It’s that time of the election cycle again, when farmers become the focus of government solicitude. After years of acute distress and farmers’ agitations, the agricultural sector is now getting the TLC or tender loving care it deserves. Better four years late than never, minimum support prices (MSP) for kharif crops have increased sharply, but this in itself is not enough to address the issue of stagnating farm incomes.
The government had promised to increase MSP to 50 per cent over the cost of production and it has kept that promise. But this benefits only a small section of farmers, who can generate adequate surpluses. Barely six per cent of farmers sell their produce to procurement agencies. Farmers of Punjab, Haryana, Andhra and Chhattisgarh will benefit far more from the MSP hike than their counterparts in, say, Eastern UP or Bihar.
Supportive policy measures are required if benefits from higher MSPs are to accrue to all farmers. One such scheme is the Bhavantar Bhugtan Yojana, or Price Deficiency Payment, introduced as a pilot project in Madhya Pradesh last winter. When open market prices fall below MSP, farmers can sell their produce to private traders, but claim the difference from the state government. On paper, the scheme has a dual advantage: it gives the farmers income support and spares the government from the headache of procuring and storing produce.
The costs of procurement did fall significantly, by almost 18 per cent, but implementation issues – such as the need to register for the scheme online – prevented the bulk of farmers from benefitting. Not so the private traders and mandi functionaries, who made a killing by underpaying farmers. The poor farmer then faced enormous trouble in getting his dues from the government. So, private traders benefitted at the cost of the ex chequer.
The centre is keen on extending price deficiency payments across the country, but unless these teething troubles are eased, it will end up becoming just another arbitrage opportunity for private players.
The method of computing MSP is also questionable. The current formula takes into account the cost of inputs, family labour and the interest on borrowings and fixes the MSP at 50 per cent over the total. To be really fair, MSP should also include the rental value of land and interest on the capital invested by the farmer.
Further, policy makers need to keep in mind that MSP is a safety net and not a benchmark price for foodgrains. If open market prices are ruling higher, the government should not insist on procuring at MSP. The Food Corporation of India (FCI) can easily offer market rates rather than MSP, if the former is higher. Otherwise, it may face a repeat of 2007, when buffer stocks fell to the point that wheat had to be imported, at very high prices.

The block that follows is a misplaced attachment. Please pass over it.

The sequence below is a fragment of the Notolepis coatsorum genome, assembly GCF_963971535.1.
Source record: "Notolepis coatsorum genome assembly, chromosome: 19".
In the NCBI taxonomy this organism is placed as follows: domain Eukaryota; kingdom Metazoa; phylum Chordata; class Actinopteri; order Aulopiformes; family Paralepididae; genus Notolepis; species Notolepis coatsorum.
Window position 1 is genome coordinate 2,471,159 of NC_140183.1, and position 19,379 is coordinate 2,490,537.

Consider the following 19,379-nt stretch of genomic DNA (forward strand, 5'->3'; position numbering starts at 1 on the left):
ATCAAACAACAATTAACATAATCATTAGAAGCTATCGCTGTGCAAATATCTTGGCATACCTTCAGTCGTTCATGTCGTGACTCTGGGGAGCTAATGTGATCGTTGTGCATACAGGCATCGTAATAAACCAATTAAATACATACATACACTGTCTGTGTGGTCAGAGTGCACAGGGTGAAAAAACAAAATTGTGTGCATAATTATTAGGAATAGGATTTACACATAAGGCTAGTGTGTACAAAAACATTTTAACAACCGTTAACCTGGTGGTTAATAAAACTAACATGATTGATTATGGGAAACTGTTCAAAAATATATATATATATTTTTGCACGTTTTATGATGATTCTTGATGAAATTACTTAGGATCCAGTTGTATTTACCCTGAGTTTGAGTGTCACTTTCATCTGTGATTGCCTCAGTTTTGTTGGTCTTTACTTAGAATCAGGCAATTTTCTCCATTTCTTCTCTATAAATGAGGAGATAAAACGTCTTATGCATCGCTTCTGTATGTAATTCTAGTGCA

The one scheme that has attracted kudos from agricultural economists is Telengana’s farm subsidy. The state offers an annual payout of Rs 8,000 per acre to all farmers, big or small, irrespective of crops. It is intended to cover the farmer’s input costs, but does not demand any proof of utilisation. The farmer is free to spend the money as he pleases. As power to the agricultural sector is free, it will ensure that the farmer is not cash-starved, or dependent on money-lenders, at the beginning of the crop season. The subsidy is given in the form of a cheque, rather than through direct benefit transfer (DBT).
Launched from May, 2018, the Rythu Bandhu scheme covers the entire state and is expected to cost around Rs 12,000 crore. Inevitably, there have been multiple problems, like tens of thousands of cheques being issued in the name of dead people. Lakhs of cheques have piled up, as the state administration is unable to distribute them. Most importantly, tenant farmers – of which there are a large but undetermined number in the state – have not been taken into account.
A promising project that has floundered is the National Agricultural Market (e-NAM), which is intended to link mandis across the country and serve as an online trading platform. E-auctions would be the default price discovery mechanism, thus ensuring that farmers get the best price for their produce.
Almost 600 mandis across the country are registered on e-NAM to trade in some 90 commodities, but it hasn’t taken off because of infrastructure issues. Apart from legislative improvements, like dumping restrictions on trading of produce, states need to ensure that mandis are provided with equipment: seamless internet connectivity, computers/printers, sorting/grading and quality testing machines, etc.
The NDA’s 2014 promise of doubling farmers’ incomes is eminently doable. There are no lack of ideas and schemes aimed at boosting farm prosperity. The problem, as always, lies in implementation. To this end, grassroots farmers organisations in every tehsil, district and state must be closely associated in the formulation, execution and monitoring of schemes. Only then are they likely to succeed.
Bhavdeep Kang is a senior journalist with 35 years of experience in working with major newspapers and magazines. She is now an independent writer and author.